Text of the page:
“The Sport of Kings” – A Polo Primer

Prince Harry playing polo.

Prince Harry at home in the saddle.

If you’re an American your first thought when hearing “polo” might be clothes worn by preppies. (If it makes you feel better Google thinks this too.) But if you’re a royal watcher, you immediately think divots, white pants, ponies with braided tails, and Princes. I’m with you there.

Polo isn’t called the sport of kings for nothing. Royals, who are practically on horseback before they’re out of their nappies, like to play this sport the way the rest of us like to sit on the couch and watch other people play sports. It suits their lifestyle well. A player needs multiple horses ($), a huge field out in some place away from plebeian facilities such as public bus lines and KFCs ($$), beautiful celebrity spectators who have no problem ruining a pair of Louboutins stamping the divots ($$$) and champagne and carriages to wrap it all up ($$$$). You’re never going to stumble across a pick-up polo game in the ‘hood. Pity.

The Wales’ certainly aren’t immune to this affinity. The boys have followed in their father’s footsteps (hoofprints?) by being avid players. This year has seen June, traditionally the domain of blushing brides, become a cornucopia of charity horsey rides. By the end of the month, Harry and Wills will have played in three matches between them. (In one, on opposing teams! Team Harry unite!) So with all that equestrian activity in the air, here’s some quick facts for the uneducated among us:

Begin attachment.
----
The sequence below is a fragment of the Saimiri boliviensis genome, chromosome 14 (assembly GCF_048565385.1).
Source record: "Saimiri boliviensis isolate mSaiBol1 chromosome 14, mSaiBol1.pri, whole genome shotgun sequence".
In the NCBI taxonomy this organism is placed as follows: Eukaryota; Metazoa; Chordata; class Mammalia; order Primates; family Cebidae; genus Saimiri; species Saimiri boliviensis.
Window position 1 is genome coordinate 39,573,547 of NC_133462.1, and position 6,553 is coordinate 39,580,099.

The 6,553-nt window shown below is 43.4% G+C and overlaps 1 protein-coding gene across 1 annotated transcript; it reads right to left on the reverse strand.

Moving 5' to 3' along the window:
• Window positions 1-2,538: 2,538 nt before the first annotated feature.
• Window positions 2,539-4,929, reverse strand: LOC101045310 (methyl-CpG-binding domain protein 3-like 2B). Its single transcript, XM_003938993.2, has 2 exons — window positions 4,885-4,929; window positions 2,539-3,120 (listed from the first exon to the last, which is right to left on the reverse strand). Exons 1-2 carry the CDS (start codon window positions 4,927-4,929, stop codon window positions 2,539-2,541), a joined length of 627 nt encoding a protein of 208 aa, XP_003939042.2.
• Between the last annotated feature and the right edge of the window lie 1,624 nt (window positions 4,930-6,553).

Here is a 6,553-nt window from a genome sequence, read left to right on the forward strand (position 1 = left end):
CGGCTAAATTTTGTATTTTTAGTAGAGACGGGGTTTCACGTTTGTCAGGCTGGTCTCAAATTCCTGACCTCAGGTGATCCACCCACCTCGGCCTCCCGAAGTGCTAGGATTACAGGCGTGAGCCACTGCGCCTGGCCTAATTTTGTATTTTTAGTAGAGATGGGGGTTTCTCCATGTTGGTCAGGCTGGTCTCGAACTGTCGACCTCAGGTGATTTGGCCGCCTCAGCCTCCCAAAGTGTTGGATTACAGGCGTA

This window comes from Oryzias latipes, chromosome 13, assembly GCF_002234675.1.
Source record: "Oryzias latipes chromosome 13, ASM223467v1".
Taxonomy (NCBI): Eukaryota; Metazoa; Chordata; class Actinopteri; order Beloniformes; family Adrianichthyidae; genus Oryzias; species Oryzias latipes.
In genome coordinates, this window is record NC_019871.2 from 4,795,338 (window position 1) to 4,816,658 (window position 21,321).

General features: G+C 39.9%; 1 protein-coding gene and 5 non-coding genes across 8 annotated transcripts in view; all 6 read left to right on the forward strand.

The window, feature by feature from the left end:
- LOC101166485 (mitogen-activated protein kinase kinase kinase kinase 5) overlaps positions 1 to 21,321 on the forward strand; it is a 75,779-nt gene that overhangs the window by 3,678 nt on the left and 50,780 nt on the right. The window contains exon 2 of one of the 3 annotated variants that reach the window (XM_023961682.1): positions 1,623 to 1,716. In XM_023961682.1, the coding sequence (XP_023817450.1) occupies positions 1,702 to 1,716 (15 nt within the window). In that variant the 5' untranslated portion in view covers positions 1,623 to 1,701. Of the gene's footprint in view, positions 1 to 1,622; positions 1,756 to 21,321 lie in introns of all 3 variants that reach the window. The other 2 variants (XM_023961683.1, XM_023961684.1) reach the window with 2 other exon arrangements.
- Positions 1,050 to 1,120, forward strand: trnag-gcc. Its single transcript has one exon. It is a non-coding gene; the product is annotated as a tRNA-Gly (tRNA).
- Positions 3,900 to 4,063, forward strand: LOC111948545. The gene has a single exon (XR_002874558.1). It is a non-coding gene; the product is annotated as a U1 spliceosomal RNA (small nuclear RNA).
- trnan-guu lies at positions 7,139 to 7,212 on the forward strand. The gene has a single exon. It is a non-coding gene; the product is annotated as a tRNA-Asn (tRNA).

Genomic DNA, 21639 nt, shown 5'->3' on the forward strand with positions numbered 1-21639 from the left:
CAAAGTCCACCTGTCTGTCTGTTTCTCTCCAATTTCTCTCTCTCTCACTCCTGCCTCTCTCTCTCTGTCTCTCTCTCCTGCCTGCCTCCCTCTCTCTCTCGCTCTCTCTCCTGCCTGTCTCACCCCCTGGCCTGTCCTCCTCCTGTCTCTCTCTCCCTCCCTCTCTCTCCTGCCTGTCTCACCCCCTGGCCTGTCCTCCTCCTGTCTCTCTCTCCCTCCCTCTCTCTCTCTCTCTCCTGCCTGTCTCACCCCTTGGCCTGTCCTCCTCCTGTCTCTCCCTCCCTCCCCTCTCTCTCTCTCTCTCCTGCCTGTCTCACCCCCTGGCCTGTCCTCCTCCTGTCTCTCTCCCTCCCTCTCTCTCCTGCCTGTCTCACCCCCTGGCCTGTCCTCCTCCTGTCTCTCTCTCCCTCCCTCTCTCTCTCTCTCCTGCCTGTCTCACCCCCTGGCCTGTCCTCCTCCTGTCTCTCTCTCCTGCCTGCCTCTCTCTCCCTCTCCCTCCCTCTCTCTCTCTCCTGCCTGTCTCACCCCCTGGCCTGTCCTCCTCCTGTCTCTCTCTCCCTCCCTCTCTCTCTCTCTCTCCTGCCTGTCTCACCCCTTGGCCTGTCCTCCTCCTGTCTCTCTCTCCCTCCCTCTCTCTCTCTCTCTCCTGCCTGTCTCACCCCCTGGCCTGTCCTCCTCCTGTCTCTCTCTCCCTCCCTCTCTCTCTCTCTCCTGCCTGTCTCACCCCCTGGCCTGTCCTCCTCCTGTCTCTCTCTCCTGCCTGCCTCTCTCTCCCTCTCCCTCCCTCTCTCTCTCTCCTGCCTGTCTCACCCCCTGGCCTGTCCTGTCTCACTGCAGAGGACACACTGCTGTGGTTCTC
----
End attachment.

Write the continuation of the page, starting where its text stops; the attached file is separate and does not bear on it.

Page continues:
• The game dates back to approximately 500 B.C. when it was first played by the Persians and possibly Chinese.
  • The name originates from the Tibetan word, “pulu” meaning ball.
  • In the 19th century the game was taken up by Westerners when British army officers in the colonial city of Manipur, India founded the world’s very first polo club.
  • The oldest club in the UK is Cirencester Park, where Harry recently played a charity match.
  • The game consists of 4-6 periods, called “chukkas” of 7 and a half minutes each.
  • The number on a player’s uniform represents their position.
Prince Harry riding a polo pony with a number 1 jersey.

Courtesy of @royalreview and good genes.

Although he didn’t participate in this year’s tournament, Harry made quite an impression on New Yorkers two years in a row with his appearance in Veuve Clicquot’s match. During this match, in 2010, match he famously took a spill off his horse (video). (Don’t worry, he’s fine.) Could that be why he stayed away from NYC this year? Nah, plenty of polo closer to home.

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